Several of the honorees were the first female hired in their respective departments. They said that female officers are often able to play a more nurturing and comforting role than male officers when a victim is female. In addition to being first responders, they help educate the community, and especially children, in how to prevent or cope with emergency situations.
Todd Eubanks, Director of the Law Enforcement Academy of Collin College, stressed the need for more women in public safety careers, noting that in 1970 only 2% of public safety personnel were women and that has increased only to 12% today. Collin College offers training in police, fire, paramedic and other areas of public safety.
More than 100 LWV members, mayors, council members, commissioners, city managers, and other city and county staff celebrated the leadership of eight Collin County women in public administration at a luncheon on March 14. The honorees, as shown in the photo, are:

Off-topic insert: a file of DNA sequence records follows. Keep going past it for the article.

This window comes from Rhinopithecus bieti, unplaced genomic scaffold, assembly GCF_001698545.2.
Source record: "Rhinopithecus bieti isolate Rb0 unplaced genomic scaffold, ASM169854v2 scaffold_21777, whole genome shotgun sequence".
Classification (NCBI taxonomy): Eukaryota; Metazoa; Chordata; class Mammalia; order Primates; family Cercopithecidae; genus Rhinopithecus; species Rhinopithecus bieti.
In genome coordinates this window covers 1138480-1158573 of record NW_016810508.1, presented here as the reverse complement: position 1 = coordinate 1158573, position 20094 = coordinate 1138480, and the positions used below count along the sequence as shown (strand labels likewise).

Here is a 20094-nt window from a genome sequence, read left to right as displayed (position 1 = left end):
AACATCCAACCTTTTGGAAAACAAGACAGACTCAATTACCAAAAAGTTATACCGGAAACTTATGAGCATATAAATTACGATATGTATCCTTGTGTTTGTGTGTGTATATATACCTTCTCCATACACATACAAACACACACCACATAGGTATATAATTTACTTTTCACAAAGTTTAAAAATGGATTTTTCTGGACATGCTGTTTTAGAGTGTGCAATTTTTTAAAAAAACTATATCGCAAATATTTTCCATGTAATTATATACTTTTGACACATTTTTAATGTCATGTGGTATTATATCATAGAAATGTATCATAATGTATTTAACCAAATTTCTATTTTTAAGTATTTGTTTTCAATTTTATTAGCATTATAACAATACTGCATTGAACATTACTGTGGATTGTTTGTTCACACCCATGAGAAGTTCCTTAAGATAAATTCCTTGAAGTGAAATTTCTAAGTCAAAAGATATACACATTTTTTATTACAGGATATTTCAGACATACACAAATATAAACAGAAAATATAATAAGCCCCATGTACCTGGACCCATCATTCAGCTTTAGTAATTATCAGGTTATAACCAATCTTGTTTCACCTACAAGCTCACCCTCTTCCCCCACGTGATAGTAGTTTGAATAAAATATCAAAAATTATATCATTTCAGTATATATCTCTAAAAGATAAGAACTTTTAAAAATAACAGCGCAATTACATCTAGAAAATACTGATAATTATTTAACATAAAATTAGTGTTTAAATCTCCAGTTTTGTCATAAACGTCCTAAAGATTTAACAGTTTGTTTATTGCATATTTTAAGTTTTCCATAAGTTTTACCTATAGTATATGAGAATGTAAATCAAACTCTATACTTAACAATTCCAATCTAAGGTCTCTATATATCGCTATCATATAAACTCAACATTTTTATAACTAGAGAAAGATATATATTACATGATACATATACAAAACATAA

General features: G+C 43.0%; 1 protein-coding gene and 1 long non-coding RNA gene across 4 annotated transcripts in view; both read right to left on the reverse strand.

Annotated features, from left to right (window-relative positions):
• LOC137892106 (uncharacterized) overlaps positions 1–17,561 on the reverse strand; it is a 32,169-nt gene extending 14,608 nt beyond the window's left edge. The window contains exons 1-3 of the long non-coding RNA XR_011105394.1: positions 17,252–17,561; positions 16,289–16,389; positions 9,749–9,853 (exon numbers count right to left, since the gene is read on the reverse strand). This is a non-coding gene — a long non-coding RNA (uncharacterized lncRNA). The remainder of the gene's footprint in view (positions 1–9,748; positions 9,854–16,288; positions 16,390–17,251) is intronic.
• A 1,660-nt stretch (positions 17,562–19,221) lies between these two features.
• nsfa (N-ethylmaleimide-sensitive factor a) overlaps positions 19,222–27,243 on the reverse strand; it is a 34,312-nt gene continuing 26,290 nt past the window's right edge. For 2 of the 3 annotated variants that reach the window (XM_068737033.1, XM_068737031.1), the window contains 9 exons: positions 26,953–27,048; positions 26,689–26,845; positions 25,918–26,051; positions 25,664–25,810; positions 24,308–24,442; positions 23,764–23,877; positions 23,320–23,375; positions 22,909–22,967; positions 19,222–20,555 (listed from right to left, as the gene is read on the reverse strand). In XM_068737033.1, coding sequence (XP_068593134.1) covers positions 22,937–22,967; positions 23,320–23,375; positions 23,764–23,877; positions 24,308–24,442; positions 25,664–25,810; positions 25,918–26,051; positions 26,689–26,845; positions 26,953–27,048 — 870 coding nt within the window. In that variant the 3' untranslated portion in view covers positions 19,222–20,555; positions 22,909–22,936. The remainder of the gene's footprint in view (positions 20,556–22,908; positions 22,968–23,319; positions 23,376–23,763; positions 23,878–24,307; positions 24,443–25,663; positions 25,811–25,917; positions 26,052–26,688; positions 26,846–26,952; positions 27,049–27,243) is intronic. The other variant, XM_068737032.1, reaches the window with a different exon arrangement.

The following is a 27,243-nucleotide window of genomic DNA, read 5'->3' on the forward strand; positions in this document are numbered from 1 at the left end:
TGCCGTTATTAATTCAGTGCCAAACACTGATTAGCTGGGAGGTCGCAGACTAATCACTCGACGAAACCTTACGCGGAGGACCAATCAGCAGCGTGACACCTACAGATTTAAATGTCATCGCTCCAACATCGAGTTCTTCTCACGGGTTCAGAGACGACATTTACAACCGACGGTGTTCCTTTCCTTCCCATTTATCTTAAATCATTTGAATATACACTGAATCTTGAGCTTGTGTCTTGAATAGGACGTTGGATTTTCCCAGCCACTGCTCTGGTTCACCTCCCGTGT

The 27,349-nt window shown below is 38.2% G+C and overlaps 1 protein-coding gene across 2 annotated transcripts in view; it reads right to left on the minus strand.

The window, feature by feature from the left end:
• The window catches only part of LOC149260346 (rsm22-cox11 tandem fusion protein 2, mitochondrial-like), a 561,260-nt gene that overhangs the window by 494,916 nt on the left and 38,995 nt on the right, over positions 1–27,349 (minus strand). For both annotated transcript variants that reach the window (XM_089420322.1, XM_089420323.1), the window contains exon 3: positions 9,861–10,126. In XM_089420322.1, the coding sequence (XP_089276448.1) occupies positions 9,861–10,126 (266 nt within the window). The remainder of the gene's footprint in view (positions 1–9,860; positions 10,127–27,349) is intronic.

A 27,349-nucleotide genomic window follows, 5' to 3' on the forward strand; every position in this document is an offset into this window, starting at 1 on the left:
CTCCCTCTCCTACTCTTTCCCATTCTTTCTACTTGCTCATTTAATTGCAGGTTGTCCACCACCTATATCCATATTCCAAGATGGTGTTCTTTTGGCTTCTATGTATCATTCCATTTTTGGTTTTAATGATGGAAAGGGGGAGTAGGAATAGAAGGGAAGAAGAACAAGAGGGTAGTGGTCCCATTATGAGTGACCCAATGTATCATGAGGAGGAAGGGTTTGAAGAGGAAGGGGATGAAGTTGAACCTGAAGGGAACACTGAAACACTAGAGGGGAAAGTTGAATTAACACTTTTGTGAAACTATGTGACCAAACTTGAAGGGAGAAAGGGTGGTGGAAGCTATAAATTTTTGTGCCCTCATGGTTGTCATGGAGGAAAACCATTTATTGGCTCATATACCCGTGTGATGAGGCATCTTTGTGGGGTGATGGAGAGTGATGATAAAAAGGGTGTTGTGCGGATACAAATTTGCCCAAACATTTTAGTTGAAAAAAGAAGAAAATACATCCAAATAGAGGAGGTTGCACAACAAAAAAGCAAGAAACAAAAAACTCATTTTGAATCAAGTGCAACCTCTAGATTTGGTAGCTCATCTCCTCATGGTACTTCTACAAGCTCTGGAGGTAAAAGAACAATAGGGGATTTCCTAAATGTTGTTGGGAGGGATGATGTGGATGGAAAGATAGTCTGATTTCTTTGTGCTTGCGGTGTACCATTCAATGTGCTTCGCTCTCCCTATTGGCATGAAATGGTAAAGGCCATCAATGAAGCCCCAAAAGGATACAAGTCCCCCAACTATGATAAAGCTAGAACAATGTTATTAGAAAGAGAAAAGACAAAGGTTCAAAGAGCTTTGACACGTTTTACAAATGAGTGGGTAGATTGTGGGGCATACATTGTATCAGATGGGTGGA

Left to right, Phyllis M. Jarrell, Director of Special Projects, City of Plano; Major Pam Palmisano, Sheriff's Office, Collin County; Renae' Ollie, Director of Development Services, City of Wylie; Nell Lange, Assistant City Manager, City of Frisco; Linda Truitt, Finance Director, City of Murphy; Shelli Siemer, Assistant City Manager, City of Allen; Robyn Battle, Town Secretary, Town of Prosper; and Sandy Hart, City Secretary, City of McKinney.
Here is the 'Summary Timeline of the Woman Suffrage Movement in the United States with a Focus on Texas' that was displayed at the luncheon.
Here is a slide show of photos from the event.